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Date:   Sun, 3 Feb 2019 22:31:03 +0100
From:   Carsten Strotmann <>
Subject: Linux kernel and RFC 7217 support


I'm testing IPv6 stable-secret identifiers SII under Linux RFC 7217.

One important feature of RFC 7217 is to deliver stable IPv6 addresses
for server addressing use that will not change in case of new network
hardware (changed hardware address). Besides other benefits of SII, this
is an important feature compared with EUI64 IPv6 addresses.

However during my testing, the SII addresses were always changing when
changing the network hardware address. After investigating into
NetworkManager (Red Hat), wicked (SUSE) and disabling all these, working
with the kernel alone and sysctl values, the issue was still showing.

I'm not a C programmer, but I took a look into the source code and in


I found:


        memset(&data, 0, sizeof(data));

        memset(workspace, 0, sizeof(workspace));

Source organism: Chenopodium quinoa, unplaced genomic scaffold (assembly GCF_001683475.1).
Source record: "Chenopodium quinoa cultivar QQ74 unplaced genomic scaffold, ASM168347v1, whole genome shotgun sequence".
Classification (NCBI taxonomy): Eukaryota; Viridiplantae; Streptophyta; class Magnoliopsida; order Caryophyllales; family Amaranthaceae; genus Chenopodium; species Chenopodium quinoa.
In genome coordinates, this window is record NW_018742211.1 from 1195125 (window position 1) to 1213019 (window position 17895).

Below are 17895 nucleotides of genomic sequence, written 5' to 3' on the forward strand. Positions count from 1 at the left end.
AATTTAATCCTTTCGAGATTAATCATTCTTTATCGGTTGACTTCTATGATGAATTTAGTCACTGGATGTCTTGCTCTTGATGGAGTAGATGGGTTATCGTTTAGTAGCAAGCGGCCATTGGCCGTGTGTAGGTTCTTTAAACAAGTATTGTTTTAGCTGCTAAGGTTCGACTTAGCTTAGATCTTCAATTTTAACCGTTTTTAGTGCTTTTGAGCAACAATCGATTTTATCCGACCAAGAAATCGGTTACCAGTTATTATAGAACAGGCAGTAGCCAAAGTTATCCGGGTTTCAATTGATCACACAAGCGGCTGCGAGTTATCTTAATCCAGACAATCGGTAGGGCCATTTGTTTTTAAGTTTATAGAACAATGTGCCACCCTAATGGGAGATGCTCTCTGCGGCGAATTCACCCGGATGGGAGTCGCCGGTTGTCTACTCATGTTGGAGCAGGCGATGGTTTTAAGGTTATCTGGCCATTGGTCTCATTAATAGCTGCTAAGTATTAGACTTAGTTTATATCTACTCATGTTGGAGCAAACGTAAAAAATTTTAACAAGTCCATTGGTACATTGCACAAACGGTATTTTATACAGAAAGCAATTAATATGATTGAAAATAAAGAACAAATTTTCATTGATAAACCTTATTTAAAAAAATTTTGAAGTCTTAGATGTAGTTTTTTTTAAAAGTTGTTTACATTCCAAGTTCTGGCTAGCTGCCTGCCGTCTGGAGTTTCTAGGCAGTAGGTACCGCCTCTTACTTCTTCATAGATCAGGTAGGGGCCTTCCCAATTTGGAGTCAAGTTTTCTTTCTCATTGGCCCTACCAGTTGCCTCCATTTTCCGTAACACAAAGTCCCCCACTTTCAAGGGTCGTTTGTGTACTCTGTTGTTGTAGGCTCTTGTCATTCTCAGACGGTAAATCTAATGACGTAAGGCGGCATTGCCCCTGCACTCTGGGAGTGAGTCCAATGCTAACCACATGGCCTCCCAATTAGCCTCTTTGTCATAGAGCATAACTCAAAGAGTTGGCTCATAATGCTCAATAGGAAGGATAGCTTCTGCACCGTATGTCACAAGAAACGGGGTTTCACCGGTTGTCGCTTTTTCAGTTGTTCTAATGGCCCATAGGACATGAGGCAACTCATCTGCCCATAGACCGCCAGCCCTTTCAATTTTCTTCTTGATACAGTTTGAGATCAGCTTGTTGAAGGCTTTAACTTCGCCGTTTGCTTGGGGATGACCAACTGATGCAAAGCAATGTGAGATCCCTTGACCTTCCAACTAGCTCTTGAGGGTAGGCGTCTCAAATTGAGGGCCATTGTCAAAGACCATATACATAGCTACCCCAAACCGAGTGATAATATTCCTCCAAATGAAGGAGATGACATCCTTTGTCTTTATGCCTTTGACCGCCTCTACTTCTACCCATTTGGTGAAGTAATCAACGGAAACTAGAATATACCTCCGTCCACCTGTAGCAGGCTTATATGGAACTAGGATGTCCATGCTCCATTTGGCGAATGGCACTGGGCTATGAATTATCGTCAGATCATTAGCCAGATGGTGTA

--->    memcpy(data.hwaddr, idev->dev->perm_addr, idev->dev->addr_len);

        data.prefix[0] = address->s6_addr32[0];

        data.prefix[1] = address->s6_addr32[1];

        data.secret = secret;

        data.dad_count = dad_count;

        sha_transform(digest, data.__data, workspace);

        temp = *address;

        temp.s6_addr32[2] = (__force __be32)digest[0];

        temp.s6_addr32[3] = (__force __be32)digest[1];


The marked line looks to me as if the interface hardware address is
mixed into the SHA hash that will generate the SII address.

Is this an correct observation?

If yes, what is the rationale for this?

If my suspected behavior of the Linux kernel is the true, it does really
reduce the usefulness of IPv6 SII addresses in datacenter/enterprise

Best regards

Carsten Strotmann

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